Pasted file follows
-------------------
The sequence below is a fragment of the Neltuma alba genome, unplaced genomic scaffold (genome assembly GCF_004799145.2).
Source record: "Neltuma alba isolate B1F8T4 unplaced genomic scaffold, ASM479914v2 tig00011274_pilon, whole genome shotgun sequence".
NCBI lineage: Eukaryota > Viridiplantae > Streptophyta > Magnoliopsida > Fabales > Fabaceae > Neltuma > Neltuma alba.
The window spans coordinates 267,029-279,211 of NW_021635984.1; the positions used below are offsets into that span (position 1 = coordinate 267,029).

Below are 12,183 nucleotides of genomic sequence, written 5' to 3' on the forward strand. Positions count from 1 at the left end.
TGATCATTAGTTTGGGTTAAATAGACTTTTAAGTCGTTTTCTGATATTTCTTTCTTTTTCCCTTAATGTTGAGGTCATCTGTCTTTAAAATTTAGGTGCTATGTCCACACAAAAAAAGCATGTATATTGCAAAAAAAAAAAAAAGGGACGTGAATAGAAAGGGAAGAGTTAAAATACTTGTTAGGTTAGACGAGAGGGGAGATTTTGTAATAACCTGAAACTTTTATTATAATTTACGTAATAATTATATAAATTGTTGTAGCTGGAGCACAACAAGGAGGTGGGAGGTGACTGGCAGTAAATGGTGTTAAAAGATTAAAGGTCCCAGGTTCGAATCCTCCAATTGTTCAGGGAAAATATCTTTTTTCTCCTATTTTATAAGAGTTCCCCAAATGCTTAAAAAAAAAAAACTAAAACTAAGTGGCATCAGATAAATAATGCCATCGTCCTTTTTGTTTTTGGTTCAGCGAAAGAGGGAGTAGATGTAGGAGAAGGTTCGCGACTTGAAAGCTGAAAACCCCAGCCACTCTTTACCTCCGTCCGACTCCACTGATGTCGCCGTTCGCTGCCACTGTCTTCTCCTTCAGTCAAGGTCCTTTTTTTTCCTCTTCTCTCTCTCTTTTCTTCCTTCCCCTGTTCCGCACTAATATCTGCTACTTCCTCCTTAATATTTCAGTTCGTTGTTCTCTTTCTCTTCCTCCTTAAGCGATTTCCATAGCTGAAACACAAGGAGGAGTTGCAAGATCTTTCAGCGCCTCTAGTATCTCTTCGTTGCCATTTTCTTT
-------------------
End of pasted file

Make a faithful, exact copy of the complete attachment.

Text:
The sequence below is a fragment of the Neltuma alba genome, unplaced genomic scaffold (genome assembly GCF_004799145.2).
Source record: "Neltuma alba isolate B1F8T4 unplaced genomic scaffold, ASM479914v2 tig00011274_pilon, whole genome shotgun sequence".
NCBI lineage: Eukaryota > Viridiplantae > Streptophyta > Magnoliopsida > Fabales > Fabaceae > Neltuma > Neltuma alba.
The window spans coordinates 267,029-279,211 of NW_021635984.1; the positions used below are offsets into that span (position 1 = coordinate 267,029).

Below are 12,183 nucleotides of genomic sequence, written 5' to 3' on the forward strand. Positions count from 1 at the left end.
TGATCATTAGTTTGGGTTAAATAGACTTTTAAGTCGTTTTCTGATATTTCTTTCTTTTTCCCTTAATGTTGAGGTCATCTGTCTTTAAAATTTAGGTGCTATGTCCACACAAAAAAAGCATGTATATTGCAAAAAAAAAAAAAAGGGACGTGAATAGAAAGGGAAGAGTTAAAATACTTGTTAGGTTAGACGAGAGGGGAGATTTTGTAATAACCTGAAACTTTTATTATAATTTACGTAATAATTATATAAATTGTTGTAGCTGGAGCACAACAAGGAGGTGGGAGGTGACTGGCAGTAAATGGTGTTAAAAGATTAAAGGTCCCAGGTTCGAATCCTCCAATTGTTCAGGGAAAATATCTTTTTTCTCCTATTTTATAAGAGTTCCCCAAATGCTTAAAAAAAAAAAACTAAAACTAAGTGGCATCAGATAAATAATGCCATCGTCCTTTTTGTTTTTGGTTCAGCGAAAGAGGGAGTAGATGTAGGAGAAGGTTCGCGACTTGAAAGCTGAAAACCCCAGCCACTCTTTACCTCCGTCCGACTCCACTGATGTCGCCGTTCGCTGCCACTGTCTTCTCCTTCAGTCAAGGTCCTTTTTTTTCCTCTTCTCTCTCTCTTTTCTTCCTTCCCCTGTTCCGCACTAATATCTGCTACTTCCTCCTTAATATTTCAGTTCGTTGTTCTCTTTCTCTTCCTCCTTAAGCGATTTCCATAGCTGAAACACAAGGAGGAGTTGCAAGATCTTTCAGCGCCTCTAGTATCTCTTCGTTGCCATTTTCTTT